Flynn v. Ascension Health Long Term Disability Plan et al, No. 4:2013cv02449 - Document 52 (E.D. Mo. 2014)

Court Description: OPINION, MEMORANDUM AND ORDER: HEREBY ORDERED that Plaintiff's Motion for Voluntary Dismissal, for lack of subject matter jurisdiction, pursuant to Rule 41(a)(2) of the Federal Rules of Civil Procedure, [Doc. No. 39 ] is DENIED.IT IS FURTHER ORDERED that Plaintiff's request for a hearing is DENIED. Signed by District Judge Henry Edward Autrey on 12/23/2014. (CLK)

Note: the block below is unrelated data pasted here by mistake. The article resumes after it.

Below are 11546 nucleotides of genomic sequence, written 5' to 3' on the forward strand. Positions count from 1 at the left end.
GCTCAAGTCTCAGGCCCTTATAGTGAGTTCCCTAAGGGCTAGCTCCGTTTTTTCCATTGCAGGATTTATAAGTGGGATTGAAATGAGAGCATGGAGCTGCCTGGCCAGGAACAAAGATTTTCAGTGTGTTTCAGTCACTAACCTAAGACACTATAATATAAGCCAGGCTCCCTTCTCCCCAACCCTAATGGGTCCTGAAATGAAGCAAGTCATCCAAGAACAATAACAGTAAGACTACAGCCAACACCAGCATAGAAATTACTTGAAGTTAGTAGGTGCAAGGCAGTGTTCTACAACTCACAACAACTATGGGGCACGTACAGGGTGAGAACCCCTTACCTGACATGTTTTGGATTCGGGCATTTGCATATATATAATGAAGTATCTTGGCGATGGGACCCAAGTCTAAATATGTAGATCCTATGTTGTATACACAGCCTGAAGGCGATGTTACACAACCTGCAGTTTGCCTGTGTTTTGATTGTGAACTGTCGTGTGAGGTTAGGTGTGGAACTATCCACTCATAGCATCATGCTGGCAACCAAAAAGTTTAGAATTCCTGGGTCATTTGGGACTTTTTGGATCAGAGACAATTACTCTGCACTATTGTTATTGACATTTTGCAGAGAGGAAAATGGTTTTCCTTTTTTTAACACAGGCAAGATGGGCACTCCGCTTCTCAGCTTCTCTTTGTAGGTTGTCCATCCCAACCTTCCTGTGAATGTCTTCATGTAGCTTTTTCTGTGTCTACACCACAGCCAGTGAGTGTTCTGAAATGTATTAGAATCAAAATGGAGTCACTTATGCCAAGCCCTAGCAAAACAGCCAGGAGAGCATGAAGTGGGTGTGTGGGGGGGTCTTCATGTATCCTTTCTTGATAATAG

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Flynn v. Ascension Health Long Term Disability Plan et al Doc. 52 UNITED STATES DISTRICT COURT EASTERN DISTRICT OF MISSOURI EASTERN DIVISION DEBRA FLYNN, ) ) Plaintiff, ) ) v. ) No. 4:13CV2449 HEA ) ASCENSION HEALTH LONG TERM DISABILITY PLAN, et al., ) ) ) Defendants. ) OPINION, MEMORANDUM AND ORDER This matter is before the Court on Plaintiff’s Motion for Voluntary Dismissal, for lack of subject matter jurisdiction, pursuant to Rule 41(a)(2) of the Federal Rules of Civil Procedure, [Doc. No. 39].1 Defendants oppose the Motion. For the reasons set forth below, the Motion is denied. Background Plaintiff Debra Flynn (“Plaintiff”) brings this action under the Employment Retirement Income Security Act (“ERISA”), 29 U.S.C. §§ 1001, et seq., alleging that Defendants Ascension 1 Plaintiff titled her moving paper, “Notice to Court and Counsel of Lack of Jurisdiction.” [Doc. No. 39]. She passively advised the Court that she would “accede to an order of dismissal entered sua sponte by the Court pursuant to FRCP 12(b)(1).” [Id.]. Similarly, in her Memorandum in Support of her “Notice,” Plaintiff passively advised the Court that 29 U.S.C. § 1003(b)(2) “requires that [the action] be dismissed without prejudice by this Court, and left for possible future reassertion in the appropriate state court, should Plaintiff elect to do so.” [Doc. No. 40 at 2]. In further asserting that “any dismissal for lack of subject matter jurisdiction must be entered without prejudice,” Plaintiff cited Rule 41(a)(2) of the Federal Rules of Civil Procedure, which allows a plaintiff to move for voluntary dismissal, subject to court approval, after an answer has been filed. [Id. at 11]. In her Reply, Plaintiff twice stated that she “should thus be allowed to dismiss her complaint without prejudice, and raise her claims in state court, under state law.” [Doc. No. 45 at 2, 17]. Viewing Plaintiff’s arguments and requests in totality, the Court will construe her “Notice” as a Motion for Voluntary Dismissal, for lack of subject matter jurisdiction, pursuant to Rule 41(a)(2) of the Federal Rules of Civil Procedure. Dockets.Justia.com Health Long Term Disability Plan (“the LTD Plan”) and Sedwick Claims Management Services, Inc. (“Sedwick CMS”) improperly denied her claim for long term disability benefits in breach of the terms of the LTD Plan, and Defendants’ fiduciary duties. Plaintiff seeks declaratory relief, an accounting, injunctive relief, and attorneys’ fees. Plaintiff asserts in her Complaint that the Court has jurisdiction over her claims pursuant to ERISA, and alleges that, “[a]t all relevant times, the Plan was an employee welfare benefit plan within the meaning of ERISA § 3(1), 29 U.S.C. § 1002(1), sponsored and funded by Ascension Health.” [Doc. No. 1 at ¶ 5]. However, eight months after initiating this action, Plaintiff filed the instant Motion, requesting that the Court dismiss her Complaint for lack of subject matter jurisdiction on the grounds that the LTD Plan should be deemed a “church plan” and, thus, be exempted from ERISA. Defendants counter that the LTD Plan is not an exempt church plan, and that, even if it was so classified, the Plan is subject to ERISA because Ascension filed an election under 26 U.S.C. § 410(d) with respect to the Plan, seeking to opt into ERISA regulation. Rule 41(a)(2) Voluntary Dismissal Standard Rule 41(a)(2) provides, in pertinent part, that “[e]xcept as provided in Rule 41(a)(1), an action may be dismissed at the plaintiff’s request only by court order, on terms that the court considers proper.” Because Defendants have filed an answer, Rule 41(a)(1) does not apply here. Therefore, Plaintiff may dismiss this action only pursuant to Court order. “‘It is axiomatic that a dismissal pursuant to Rule 41(a)(2) is not one of right but is rather a matter for the discretion of the trial court.’” Great Rivers Co-op. of Southeastern Iowa v. Farmland Industries, Inc., 198 F.3d 685, 689 (8th Cir. 1999) (quoting United States v. Gunc, 435 F.2d 465, 467 (8th Cir. 1970)). “In exercising that discretion, a court should consider factors such - !2 - as whether the party has presented a proper explanation for its desire to dismiss, whether a dismissal would result in a waste of judicial time and effort, and whether a dismissal will prejudice the defendants.” Hamm v. Rhone-Poulenc Rorer Pharmaceuticals, Inc., 187 F.3d 941, 950 (8th Cir. 1999) (internal citations omitted). Discussion The sole explanation Plaintiff submits for her desire to dismiss this action is her belief that this Court lacks subject matter jurisdiction. As discussed below, this Court concludes that subject matter jurisdiction over this matter resides in this Court. Accordingly, the Court will deny Plaintiff’s Motion for Voluntary Dismissal pursuant to Rule 41(a)(2). A. Church Plans Employee benefit plans established or maintained by an employer engaged in commerce are governed by ERISA. 29 U.S.C. § 1003. ERISA vests federal courts with subject matter jurisdiction to hear a participant’s action to recover benefits due under an ERISA plan. Gerhardt v. Liberty Life Assur. Co., 574 F.3d 505, 511 (8th Cir. 2009); 29 U.S.C. § 1132(a), 1132(e). However, under the “church plan” exemption, when an employee benefit plan is found to be a “church plan,” no federal question jurisdiction exists because the plan is exempt from ERISA regulation. Chronister v. Baptist Health, 442 F.3d 648, 651 (8th Cir. 2006); 29 U.S.C. § 1003(b) (2). “The term ‘church plan’ means a plan established and maintained . . . for its employees (or their beneficiaries) by a church or by a convention or association of churches which is exempt from tax under section 501 of the Internal Revenue Code of 1986 [26 U.S.C. § 513].” 29 U.S.C. § 1002(33)(A). - !3 - ERISA provides employers with an optional exception to the church plan exemption. An employer may make an “election” under 26 U.S.C. § 410(d) to subject an otherwise exempt church plan to ERISA regulation. 29 U.S.C. § 1003(b)(2). Plaintiff, after bringing this action in federal court and alleging that the LTD Plan is governed by ERISA, now contends that the LTD Plan is a church plan and, accordingly, moves for the Court to dismiss this action for lack of subject matter jurisdiction. To support her argument, Plaintiff relies on a decision which found that Ascension’s pension benefit plan is a church plan, Overall v. Ascension, 2014 U. S. Dist. LEXIS 65418 (E.D. Mich. May 13, 2014), and a decision which found that Ascension’s LTD Plan—the plan at issue here—is a church plan, Welsh v. Ascension Health, 2009 U.S. Dist. LEXIS 45947 (N.D. Fla. May 21, 2009). Defendants argue that, notwithstanding Ascension’s pension plan’s status as a church plan,2 and the Welsh court’s holding that Ascension’s LTD Plan is a church plan, the LTD Plan is not, in fact, a church plan. The Eighth Circuit has adopted the Fourth Circuit’s three-factor test for determining whether an ERISA plan should be considered a church plan. Chronister, 442 F. 3d at 653 (citing Lown v. Continental Cas. Co., 238 F.3d 543, 548 (4th Cir. 2001). Curiously, the parties neither discussed the Eighth Circuit’s standard, nor cited Chronister in any capacity in their briefs.3 Cf. Hall v. USAble Life, 774 F. Supp. 2d 953 (E.D. Ark. 2011) (applying Chronister to determine whether a plan was a church plan); Thorkelson v. Publ’g House of the Evangelical Lutheran Church, 764 F. Supp. 2d 1119 (D. Minn. 2011) (Same). Instead of applying the Eighth 2 In Overall, Ascension successfully moved to dismiss on the grounds that its pension plan is a church plan. 3 Chronister was reversed on other grounds in Chronister v. Unum Life Ins. Co. of Am., 563 F.3d 773 (8th Cir. 2009). However, the standard for determining whether an employment benefit plan is a church plan was left undisturbed. - !4 - Circuit standard, the parties analyzed the issue under standards applied by off-circuit district courts. Regardless, the Court need not reach the issue of whether Ascension’s LTD Plan is a church plan. Even assuming, arguendo, that it is a church plan, otherwise exempt from ERISA regulation, the parties do not dispute the fact that Ascension made an irrevocable election under 26 U.S.C. § 410(d) to subject the LTD Plan to ERISA regulation. [Doc. No. 50 at 8–9].4 Plaintiff, however, argues that the election was ineffective. B. 26 U.S.C. § 410(d) Election Title 26 U.S.C. § 410(d), which is found in the Internal Revenue Code (“IRC”) provides, in pertinent part: “If the church or convention or association of churches which maintains any church plan makes an election under this subsection . . . , then the provisions of this title relating to participation, vesting, funding, etc. (as in effect from time to time) shall apply to such church plan as if such provisions did not contain an exclusion for church plans.” 26 U.S.C. § 410(d). Plaintiff contends that a § 410(d) election may only be made with respect to a church pension benefits plan, as opposed to a church welfare benefits plan.5 For support of this proposition, Plaintiff relies on two Department of Labor Advisory Opinions. See Dep’t of Labor, Advisory Letter Nos. 95-07A, 95-10A. However, as one court accurately noted, “[t]he statements contained in the Department of Labor opinions are not supported by reasoning or analysis; nor 4 The § 410(d) election was made as to all of Ascensions Welfare Benefit Plans, one of which is listed as the LTD Plan. [Doc. No. 50 (exhibit 1) at 8–9]. 5 A pension benefits plan is any plan that “provides retirement income to employees, or results in a deferral of income by employees for periods extending to the termination of covered employment or beyond.” 29 U.S.C. § 1002(2)(A)(i), (ii). A welfare benefits plan is any plan established or maintained for the purpose of providing, inter alia, “medical, surgical, or hospital care or benefits, or benefits in the event of sickness, accident, disability, death or unemployment, or vacation benefits, apprenticeship or other training programs, or day care centers, scholarship funds, or prepaid legal services . . . .” Id. § 1002(1). The parties do not dispute that the LTD Plan is a welfare benefits plan. - !5 - were they central to the agency’s decisions.” Catholic Charities of Maine, Inc. v. City of Portland, 304 F. Supp. 2d 77, 89 (D. Me. 2004). Several courts have analyzed this issue and found that a § 410(d) election may be made with respect to a church welfare benefits plan. See Robinson v. Metro. Life Ins. Co., 2013 U.S. Dist. LEXIS 44004, at *5–11 (E.D. Cal. Mar. 27, 2013); Medellin v. CommunityCare HMO, Inc., 787 F. Supp. 2d 1259, 1264–66 (N.D. Okla. 2011); Welsh, 2009 U.S. Dist. LEXIS 45947, at *25– 28; Catholic Charities, 304 F. Supp. 2d at 86–90. In fact, in Welsh, the case Plaintiff cited as finding that the Ascension LTD Plan at issue here is a church plan, the court went on to conclude that, because Ascension had made a § 410(d) election with respect to the LTD Plan, the Plan was subject to ERISA regulation, notwithstanding its status as a church plan. Welsh, 2009 U.S. Dist. LEXIS 45947, at *28. Many other courts have stated in dicta, or taken for granted the fact that a § 410(d) waiver may be made with respect to a welfare benefits plan. See Am. Assoc. of Christian Sch. Voluntary v. United States, 850 F.2d 1510, 1517 (11th Cir. 1988); Hanshaw v. Life Ins. Co. of N. Am., 2014 U.S. Dist. LEXIS 151411, at *18 n.5 (W.D. Ky. Oct. 22, 2014); Nielsen v. Unum Life Ins. Co. of Am., 2014 U.S. Dist. LEXIS 160643, at *7–10 (W.D. Wash. Sept. 2, 2014); Little Sisters of the Poor Home for the Aged v. Sebelius, 6 F. Supp. 3d 1225, 1232, 1240 (D. Colo. 2013); Rinehart v. Life Ins. Co. of N. Am., 2009 U.S. Dist. LEXIS 32864, at *18–20 (W.D. Wash. Apr. 14, 2009); Geter v. St. Joseph Healthcare Sys., 575 F. Supp. 2d 1244, 1249–50 (D.N.M. 2008); Duckett v. Blue Cross & Blue Shield, 75 F. Supp. 2d 1310, 1316 n.3 (M.D. Ala. 1999); Jones v. Kaiser Found., 1992 U.S. Dist. LEXIS 2023, at *3 (D.D.C. Feb. 26, 1992); see also Alison M. Sulentic, What Catholic Social Teaching Says to Catholic Sponsors of Church Plans, 17 J. Contemp. Health L. & Policy 1, 44–45 (2000). - !6 - As one court has noted, “[t]here are two possible points of ambiguity in § 410(d)” that could be used to argue that the election is only available with respect to pension plans. Robinson, 2013 U.S. Dist. LEXIS 44004, at *9. “First, it is located within a section of the IRC that seems to apply only to deferred compensation [pension] plans. Second, it contains an enumeration [‘participation, vesting, funding,’] concluded by a necessarily ambiguous ‘etc.’” Id. Despite these ambiguities, this Court in its review of the case law and finds that an irrevocable election may be made under § 410(d). The reasoning is as follows. The applicable Treasury Department regulation that specifies which types of plans can make an election under § 410(d), and the effect of such an election, states, in pertinent part: If a church or convention or association of churches which maintains any church plan, as defined in section 414(e), makes an election under this section, certain provisions of the [IRC] and Title I of [ERISA] shall apply to such church plan as if such plan were not a church plan. 26 C.F.R. § 1.410(d)-1(a) (emphasis added). The definition of “church plan” found in Section 414(e), which is incorporated in the regulation quoted above, includes welfare benefit plans: A plan established and maintained for its employees (or their beneficiaries) by a church or by a convention or association of churches includes a plan maintained by an organization, whether a civil law corporation or otherwise, the principal purpose or function of which is the administration or funding of a plan or program for the provision of retirement benefits or welfare benefits, or both. 26 U.S.C. § 414(e)(3)(A) (emphasis added). Thus, the applicable Treasury Department regulation for a § 410(d) election expressly incorporates a definition of church plans eligible for the election that includes welfare benefit plans. Further, 29 U.S.C. § 1003(b), ERISA’s provision that creates an exemption for church plans, as well as an optional exception to the church plan exemption for employers that make a § 410(d) election with respect to a plan, incorporates the definition of “church plan” found in 29 - !7 - U.S.C. § 1002(33): “[A] plan established and maintained . . . for its employees (or their beneficiaries) by a church or by a convention or association of churches . . . .” (emphasis added). A “plan,” in turn, is defined in the same section of ERISA to mean “an employee welfare benefit plan or an employee pension benefit plan or a plan which is both an employee welfare benefit plan and an employee pension plan.” Id. § 1002(3) (emphasis added). Thus, under the relevant definitional provisions of both ERISA and the IRC, it appears clear that § 410(d) elections may be made with respect to both pension and welfare benefit plans. As one court summarized: Admittedly, the provisions of the Internal Revenue Code explicitly listed in section 410(d) (participation, vesting, and funding) affect only pension benefit plans. But this list is followed by an enigmatic “etc.” And there are several other provisions of the Code that affect welfare benefit plans and exempt church plans, demonstrating that the “church plan” label has significance for welfare plans. At worst, the Code is ambiguous on whether welfare plans may make a section 410(d) election. What is apparent from the text and legislative history of ERISA is that the law was enacted in the context of pension reform. That is where Congress gave nearly all its energy and attention. There is almost no discussion in the Committee Reports of welfare plans; they appear to have been just lumped in. So, when Congress decided both to exempt church plans (presumably because of constitutional concerns), and to let them voluntarily elect federal coverage (presumably because Congress realized that some church plans would want to compete for their employees’ good will and/or would prefer uniform national regulation), it seems likely that the drafters simply never consciously thought about whether welfare plans should be included or excluded. There is certainly no suggestion anywhere that Congress intended church plan treatment to be different for pension plans than for welfare plans. - !8 - Catholic Charities, 304 F. Supp. 2d at 87–88 (footnotes omitted). This Court concurs with this assessment and, accordingly, finds that the LTD Plan, whether a church plan or not, is subject to ERISA regulation on the basis of Ascension’s § 410(d) election with respect to the Plan.6 Conclusion Because this Court has subject matter jurisdiction, the Court will deny Plaintiff’s Motion for Voluntary Dismissal, which was based solely and exclusively on the argument that subject matter jurisdiction is lacking. Accordingly, IT IS HEREBY ORDERED that Plaintiff’s Motion for Voluntary Dismissal, for lack of subject matter jurisdiction, pursuant to Rule 41(a)(2) of the Federal Rules of Civil Procedure, [Doc. No. 39] is DENIED. IT IS FURTHER ORDERED that Plaintiff’s request for a hearing is DENIED. Dated this 23rd day of December, 2014. 6 Plaintiff argues in her Reply that, because Ascension has not made a § 410(d) election with respect to its pension benefits plan, and successfully argued in Overall that its pension plan is an exempt church plan, Ascension’s § 410(d) election with respect to its welfare benefits plan “should be deemed ineffective.” Plaintiff contends that “Ascension should not be allowed to pick and choose which plans should be governed by ERISA, and which should not.” [Doc. No. 45 at 5]. Plaintiff cites no relevant authority for this proposition, but instead relies on inapposite cases which held that the all of the different policies within individual welfare benefit plans—for example basic policies, supplemental policies, short term disability benefits, long term disability benefits, life insurance, accidental death and dismemberment, etc.—must be viewed as unitary ERISA programs. See Menkes v. Prudential Ins. Co. of Am., 762 F.3d 285, 291–92 (3d Cir. 2014); Gross v. Sun Life Assur. Co. of Can., 734 F.3d 1, 7–11 (1st Cir. 2013). These holdings have no applicability to an employer that chooses to make a § 410(d) election with respect to its welfare benefits plan, but not its pension plan. The language pertaining to § 410(d) elections is clearly written from the perspective of individual plans, rather than from the perspective of individual employers. See 29 U.S.C. § 1003(b)(2) (noting that ERISA does not apply “to any employee benefit plan if such plan is a church plan . . . with respect to which no election has been made under section 410(d) of title 26”); 26 U.S.C. § 410(d)(2) (“An election under this subsection with respect to any church plan shall be binding with respect to such plan, and, once made, shall be irrevocable.”). As Defendants note, “[t]o have ERISA ‘apply to the church plan as if it were not a church plan,’ the plan administrator must attach a statement to either the annual return required under section 6058—Form 5500—or to a determination letter application. [Doc. No. 50 at 3] [quoting C.F.R. § 1.410(d)-1(c)(3)]. “Determination letter applications and IRS Form 5500s are filed for individual plans and not for the employer or the employer’s ‘benefit program.’” [Id.]. There is nothing in the law that prevents Ascension from choosing to make a § 410(d) election with respect to its welfare benefits plan, and not make a § 410(d) election with respect to its pension benefits plan. - !9 - HENRY EDWARD AUTREY UNITED STATES DISTRICT JUDGE - !10 -